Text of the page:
“...There are my friends, my colleagues, my doctors, my lawyers,” she continues. “The art historians who’ve been following my work, the man who cleans my chimney. Some people have left an impression on me because of their attitude or mentality or whatever. They don’t have to be very close to me every day. Like this small boy – I don’t meet him every day, but he’s still there and he sends me his drawings and so on.” In the book’s introduction she adds: “How have these people entered my life? Kairos! – if you let it pass, it’s all over. You have to recognise the right moment, the right time. Time doesn’t occupy the space between the hands of a clock. Time is the language of life and we sense it most powerfully in the context of bittersweet human experiences. And blood. Blood never sleeps. In short – the network of hearts around the world, as Tanel (Tanel Veenre, an Estonian jewellery designer and Kadri’s close friend – Ed.) says.”

On the one hand, this book provides an insight into Mälk’s jewellery collection. On the other hand, creating the book itself felt like a process of creative psychoanalysis. It became a story about jewellery and people, about interaction and impression. As German philosopher Arthur Schopenhauer wrote in his Studies in Pessimism: “Why is it that, in spite of all the mirrors in the world, no one really knows what he looks like?”

There was once a brothel on the first floor of the house where Mälk lives; from her bedroom window she can see a church. Ever since the first time I met her, several years ago, I’ve felt like there’s something shamanistic in her jewellery...and in Mälk herself. In her coal-black hair, in her black clothing, in her voice, which seems so familiar even when heard for the very first time. Mälk’s jewellery bears some similarity to ritual objects and the mystical communicators between our world and the world beyond some border. Her creations have a melancholic poeticism, and in one sense they are the spiritual essence in which the energy of the artist’s materials meets the energy of her own being at that precise moment.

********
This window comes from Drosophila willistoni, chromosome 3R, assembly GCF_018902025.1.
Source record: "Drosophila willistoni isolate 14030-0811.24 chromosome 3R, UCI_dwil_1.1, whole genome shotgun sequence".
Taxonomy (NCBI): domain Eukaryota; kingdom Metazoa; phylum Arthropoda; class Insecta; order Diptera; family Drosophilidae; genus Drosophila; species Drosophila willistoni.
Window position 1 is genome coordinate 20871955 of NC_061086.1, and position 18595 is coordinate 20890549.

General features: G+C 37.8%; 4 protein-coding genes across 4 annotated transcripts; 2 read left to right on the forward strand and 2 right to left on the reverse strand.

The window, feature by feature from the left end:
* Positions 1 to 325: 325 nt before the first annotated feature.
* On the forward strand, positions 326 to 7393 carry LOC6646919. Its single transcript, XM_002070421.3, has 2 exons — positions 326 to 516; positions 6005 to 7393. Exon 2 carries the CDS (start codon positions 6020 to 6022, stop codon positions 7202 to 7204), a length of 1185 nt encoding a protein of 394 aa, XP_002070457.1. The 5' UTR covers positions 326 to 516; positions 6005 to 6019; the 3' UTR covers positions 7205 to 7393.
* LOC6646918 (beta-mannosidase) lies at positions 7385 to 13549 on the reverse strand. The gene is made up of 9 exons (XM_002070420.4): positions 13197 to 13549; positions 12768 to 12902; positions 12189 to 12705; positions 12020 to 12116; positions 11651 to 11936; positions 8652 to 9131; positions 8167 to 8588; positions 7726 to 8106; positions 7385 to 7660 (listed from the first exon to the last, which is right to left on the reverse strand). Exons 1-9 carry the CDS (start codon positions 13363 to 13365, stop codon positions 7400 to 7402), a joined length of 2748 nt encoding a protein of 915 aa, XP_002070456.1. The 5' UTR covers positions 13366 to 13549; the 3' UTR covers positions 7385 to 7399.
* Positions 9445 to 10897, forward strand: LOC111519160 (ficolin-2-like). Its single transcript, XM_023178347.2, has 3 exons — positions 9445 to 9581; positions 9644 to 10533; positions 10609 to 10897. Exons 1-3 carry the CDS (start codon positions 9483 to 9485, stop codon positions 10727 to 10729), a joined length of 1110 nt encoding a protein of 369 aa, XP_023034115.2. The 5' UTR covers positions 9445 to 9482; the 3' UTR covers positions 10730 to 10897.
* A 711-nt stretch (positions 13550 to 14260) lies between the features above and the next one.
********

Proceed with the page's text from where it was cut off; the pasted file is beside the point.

I remember Mälk once showed me a small piece of mole fur that she had used in several of her pieces of jewellery. “It’s a very old story,” she said. “My studio was broken into, and soon after that, as I was rearranging some belongings, I found my grandmother’s fur coat. It had been made before the war, but it was so fine, so delicate, such a saturated shade of black – almost like silk. And it had lots of character. A mole is blind, but it’s nevertheless a very special animal – I’ve studied its movements a lot. It moves just as nimbly forwards as it does backwards. It has a very powerful animalistic instinct, and I still feel that in its fur. Time does not lessen its quality or sheen. And so I’ve been cutting up this fur, little piece by little piece, for more than 20 years already, and it’s been scattered all across the world through my jewellery.”

With her art collection, however, Mälk has been doing exactly the opposite, namely, uniting all of these objects (that is, pieces of jewellery) that have been scattered around the world and bringing them together in the context of her own life and vision. She describes her approach to collecting like a participle conjoining Kafka with Mowgli. “The Kafka side is this person who outwardly seems quite ordinary, who goes to work at eight in the morning and returns home at five in the afternoon. This humble approach. But for Mowgli, it’s wilderness. I’m trying to not be like a professor when choosing the pieces. I try to be as if blind, with closed eyes. It’s this kind of innocent way of looking. I’m not searching; I’m finding. I can really make a decision in a moment. I immediately see when something is mine. There’s some kind of magnetism between me and the piece.”

Unlike many other collections, Mälk’s is significant for not having an immediately apparent focus or conceptual guidelines. It ignores trends and status pyramids. It’s as free as a bird diving in the air. And its only constraint (apart from the material aspect) is the boundaries, corners and edges marked by the twists and turns that Mälk’s own life has taken. Her collection contains work by her present and former students, internationally well-known artists, relatively unknown artists, creations by absolute amateurs and also ethnic jewellery from the 1920s, 1930s and 1950s from such exotic places as Burkina Faso and Mali. The only conditionally unifying aesthetic aspect to her collection is the colour black. Simply because it is her colour. “Black is the queen of colours. I can’t explain it.” But even the black is not absolute.